Habitat Selection and GPS Collared

Although translocation has been used in mitigating human-carnivore conflict for decades, few studies have been conducted on the behavioral ecology of released animals. Such information is necessary in the context of sustainable forest management. In this study we determine the type of land cover used as main habitat and examine the activity pattern of translocated tigers. Between 2008 and 2010 we captured six conflict tigers and translocated them 74-1,350 km from their capture sites in Sumatra.

All tigers were fitted with global positioning system (GPS) collars. The habitat type within their new homerange, and tended to select the majority of natural land cover type within the landscapes as their main habitat, but the availability of natural forest habitat within the landscape remains essensial for their survival. The activity of male translocated tigers differed significantly between the six time interval of 24 hours, and their most active periods were in the afternoon (14:00-18:00 hours) and in the evening (18:00-22:00 hours).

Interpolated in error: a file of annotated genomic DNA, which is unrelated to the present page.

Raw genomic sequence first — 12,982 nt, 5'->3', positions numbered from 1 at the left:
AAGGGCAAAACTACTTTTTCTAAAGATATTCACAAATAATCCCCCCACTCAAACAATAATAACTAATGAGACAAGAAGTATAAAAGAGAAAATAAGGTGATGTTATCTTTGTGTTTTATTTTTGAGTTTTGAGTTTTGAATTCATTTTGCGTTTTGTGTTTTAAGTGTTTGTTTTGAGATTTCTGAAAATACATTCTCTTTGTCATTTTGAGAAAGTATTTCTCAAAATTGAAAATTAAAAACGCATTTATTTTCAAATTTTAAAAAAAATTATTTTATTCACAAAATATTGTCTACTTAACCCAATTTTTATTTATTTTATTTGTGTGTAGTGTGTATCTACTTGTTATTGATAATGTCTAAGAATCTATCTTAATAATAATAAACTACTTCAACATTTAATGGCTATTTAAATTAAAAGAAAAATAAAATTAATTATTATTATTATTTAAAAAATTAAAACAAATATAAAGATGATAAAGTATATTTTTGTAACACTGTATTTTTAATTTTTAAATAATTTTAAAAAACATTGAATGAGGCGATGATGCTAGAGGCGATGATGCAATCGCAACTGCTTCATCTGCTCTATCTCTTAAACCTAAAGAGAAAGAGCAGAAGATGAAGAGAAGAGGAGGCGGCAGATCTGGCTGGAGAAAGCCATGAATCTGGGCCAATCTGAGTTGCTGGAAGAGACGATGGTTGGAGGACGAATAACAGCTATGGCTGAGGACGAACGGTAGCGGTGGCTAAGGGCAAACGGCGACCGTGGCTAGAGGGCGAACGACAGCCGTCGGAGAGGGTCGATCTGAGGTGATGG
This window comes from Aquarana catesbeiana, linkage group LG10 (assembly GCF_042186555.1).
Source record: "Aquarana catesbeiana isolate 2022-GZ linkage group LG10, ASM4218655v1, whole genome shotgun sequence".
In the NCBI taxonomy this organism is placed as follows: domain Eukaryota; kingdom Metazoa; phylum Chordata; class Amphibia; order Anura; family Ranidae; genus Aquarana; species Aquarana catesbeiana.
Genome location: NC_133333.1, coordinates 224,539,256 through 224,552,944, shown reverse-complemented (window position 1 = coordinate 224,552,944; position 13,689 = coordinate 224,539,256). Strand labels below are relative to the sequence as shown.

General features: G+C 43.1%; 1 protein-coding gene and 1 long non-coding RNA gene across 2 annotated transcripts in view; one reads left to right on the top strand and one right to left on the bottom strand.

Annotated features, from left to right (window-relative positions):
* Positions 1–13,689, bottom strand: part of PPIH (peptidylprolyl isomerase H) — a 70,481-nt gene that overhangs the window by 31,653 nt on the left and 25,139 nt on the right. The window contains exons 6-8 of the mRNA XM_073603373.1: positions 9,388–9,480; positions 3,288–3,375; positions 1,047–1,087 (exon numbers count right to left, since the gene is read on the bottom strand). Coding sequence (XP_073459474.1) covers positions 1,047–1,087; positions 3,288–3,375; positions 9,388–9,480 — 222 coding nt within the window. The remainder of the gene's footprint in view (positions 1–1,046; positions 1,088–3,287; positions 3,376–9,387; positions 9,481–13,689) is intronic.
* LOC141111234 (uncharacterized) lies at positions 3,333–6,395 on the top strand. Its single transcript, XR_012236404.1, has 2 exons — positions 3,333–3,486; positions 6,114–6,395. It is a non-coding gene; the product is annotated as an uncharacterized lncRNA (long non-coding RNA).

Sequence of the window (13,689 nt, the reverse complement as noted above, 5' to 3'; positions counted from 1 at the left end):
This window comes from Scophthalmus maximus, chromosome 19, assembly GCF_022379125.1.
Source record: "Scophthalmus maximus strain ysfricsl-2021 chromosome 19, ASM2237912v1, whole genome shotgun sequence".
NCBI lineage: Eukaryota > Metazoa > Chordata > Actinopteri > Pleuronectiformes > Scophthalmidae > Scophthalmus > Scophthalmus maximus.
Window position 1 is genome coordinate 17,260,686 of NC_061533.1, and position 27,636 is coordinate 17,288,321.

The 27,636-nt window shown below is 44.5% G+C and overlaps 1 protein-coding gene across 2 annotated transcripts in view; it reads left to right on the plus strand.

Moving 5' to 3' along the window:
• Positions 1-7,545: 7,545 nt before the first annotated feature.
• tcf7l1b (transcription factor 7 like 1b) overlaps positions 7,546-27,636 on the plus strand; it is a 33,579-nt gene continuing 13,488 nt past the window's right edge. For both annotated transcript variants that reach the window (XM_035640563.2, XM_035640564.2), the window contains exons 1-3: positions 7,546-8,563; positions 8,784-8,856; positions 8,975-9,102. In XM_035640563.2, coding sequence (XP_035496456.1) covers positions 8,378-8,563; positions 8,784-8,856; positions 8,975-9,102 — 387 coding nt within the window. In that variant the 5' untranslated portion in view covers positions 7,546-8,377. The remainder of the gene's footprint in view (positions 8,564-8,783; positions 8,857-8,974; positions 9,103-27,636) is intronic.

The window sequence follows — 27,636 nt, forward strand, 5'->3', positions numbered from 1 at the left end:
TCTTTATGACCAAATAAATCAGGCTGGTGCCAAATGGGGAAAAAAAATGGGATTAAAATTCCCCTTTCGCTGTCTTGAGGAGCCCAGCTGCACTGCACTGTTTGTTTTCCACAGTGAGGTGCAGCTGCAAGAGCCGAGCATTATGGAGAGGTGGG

Despite being preliminary, the findings of this study-which was the first such study conducted in Sumatra-highlight the conservation value of tiger translocation and provide valuable information for improving future management of conflict tigers.

Photo by: @andyps